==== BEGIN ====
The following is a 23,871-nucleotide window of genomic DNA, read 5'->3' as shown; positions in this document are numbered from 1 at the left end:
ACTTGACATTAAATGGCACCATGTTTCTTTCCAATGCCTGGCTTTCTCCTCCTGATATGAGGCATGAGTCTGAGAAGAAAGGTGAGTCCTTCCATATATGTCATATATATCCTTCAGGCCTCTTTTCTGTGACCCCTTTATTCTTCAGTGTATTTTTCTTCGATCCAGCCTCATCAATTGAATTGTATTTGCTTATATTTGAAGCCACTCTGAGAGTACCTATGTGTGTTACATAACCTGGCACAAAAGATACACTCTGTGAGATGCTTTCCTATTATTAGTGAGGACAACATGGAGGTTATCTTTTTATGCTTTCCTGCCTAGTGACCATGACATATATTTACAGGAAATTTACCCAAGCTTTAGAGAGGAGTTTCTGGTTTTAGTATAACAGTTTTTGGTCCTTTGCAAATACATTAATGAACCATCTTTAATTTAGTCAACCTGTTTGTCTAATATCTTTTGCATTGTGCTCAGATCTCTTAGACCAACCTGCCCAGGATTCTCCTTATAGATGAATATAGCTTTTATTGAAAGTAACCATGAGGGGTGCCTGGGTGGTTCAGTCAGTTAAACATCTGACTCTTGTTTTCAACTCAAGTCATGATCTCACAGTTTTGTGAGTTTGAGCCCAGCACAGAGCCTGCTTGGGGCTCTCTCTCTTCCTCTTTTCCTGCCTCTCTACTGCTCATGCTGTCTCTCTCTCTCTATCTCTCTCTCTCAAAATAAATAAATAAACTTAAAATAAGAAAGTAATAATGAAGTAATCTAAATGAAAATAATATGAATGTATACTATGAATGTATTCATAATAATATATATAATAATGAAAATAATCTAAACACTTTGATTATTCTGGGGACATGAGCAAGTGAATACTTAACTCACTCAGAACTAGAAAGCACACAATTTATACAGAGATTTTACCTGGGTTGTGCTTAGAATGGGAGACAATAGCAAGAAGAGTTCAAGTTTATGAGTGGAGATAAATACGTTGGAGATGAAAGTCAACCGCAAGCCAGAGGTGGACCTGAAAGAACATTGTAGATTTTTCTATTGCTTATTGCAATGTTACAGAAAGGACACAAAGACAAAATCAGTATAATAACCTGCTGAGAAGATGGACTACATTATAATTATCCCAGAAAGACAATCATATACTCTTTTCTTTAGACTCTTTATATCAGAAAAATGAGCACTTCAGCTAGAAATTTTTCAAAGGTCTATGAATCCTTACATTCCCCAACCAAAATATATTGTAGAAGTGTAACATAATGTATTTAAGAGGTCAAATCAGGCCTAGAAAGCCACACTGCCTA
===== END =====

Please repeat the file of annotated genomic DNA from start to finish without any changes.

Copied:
The following is a 23,871-nucleotide window of genomic DNA, read 5'->3' as shown; positions in this document are numbered from 1 at the left end:
ACTTGACATTAAATGGCACCATGTTTCTTTCCAATGCCTGGCTTTCTCCTCCTGATATGAGGCATGAGTCTGAGAAGAAAGGTGAGTCCTTCCATATATGTCATATATATCCTTCAGGCCTCTTTTCTGTGACCCCTTTATTCTTCAGTGTATTTTTCTTCGATCCAGCCTCATCAATTGAATTGTATTTGCTTATATTTGAAGCCACTCTGAGAGTACCTATGTGTGTTACATAACCTGGCACAAAAGATACACTCTGTGAGATGCTTTCCTATTATTAGTGAGGACAACATGGAGGTTATCTTTTTATGCTTTCCTGCCTAGTGACCATGACATATATTTACAGGAAATTTACCCAAGCTTTAGAGAGGAGTTTCTGGTTTTAGTATAACAGTTTTTGGTCCTTTGCAAATACATTAATGAACCATCTTTAATTTAGTCAACCTGTTTGTCTAATATCTTTTGCATTGTGCTCAGATCTCTTAGACCAACCTGCCCAGGATTCTCCTTATAGATGAATATAGCTTTTATTGAAAGTAACCATGAGGGGTGCCTGGGTGGTTCAGTCAGTTAAACATCTGACTCTTGTTTTCAACTCAAGTCATGATCTCACAGTTTTGTGAGTTTGAGCCCAGCACAGAGCCTGCTTGGGGCTCTCTCTCTTCCTCTTTTCCTGCCTCTCTACTGCTCATGCTGTCTCTCTCTCTCTATCTCTCTCTCTCAAAATAAATAAATAAACTTAAAATAAGAAAGTAATAATGAAGTAATCTAAATGAAAATAATATGAATGTATACTATGAATGTATTCATAATAATATATATAATAATGAAAATAATCTAAACACTTTGATTATTCTGGGGACATGAGCAAGTGAATACTTAACTCACTCAGAACTAGAAAGCACACAATTTATACAGAGATTTTACCTGGGTTGTGCTTAGAATGGGAGACAATAGCAAGAAGAGTTCAAGTTTATGAGTGGAGATAAATACGTTGGAGATGAAAGTCAACCGCAAGCCAGAGGTGGACCTGAAAGAACATTGTAGATTTTTCTATTGCTTATTGCAATGTTACAGAAAGGACACAAAGACAAAATCAGTATAATAACCTGCTGAGAAGATGGACTACATTATAATTATCCCAGAAAGACAATCATATACTCTTTTCTTTAGACTCTTTATATCAGAAAAATGAGCACTTCAGCTAGAAATTTTTCAAAGGTCTATGAATCCTTACATTCCCCAACCAAAATATATTGTAGAAGTGTAACATAATGTATTTAAGAGGTCAAATCAGGCCTAGAAAGCCACACTGCCTA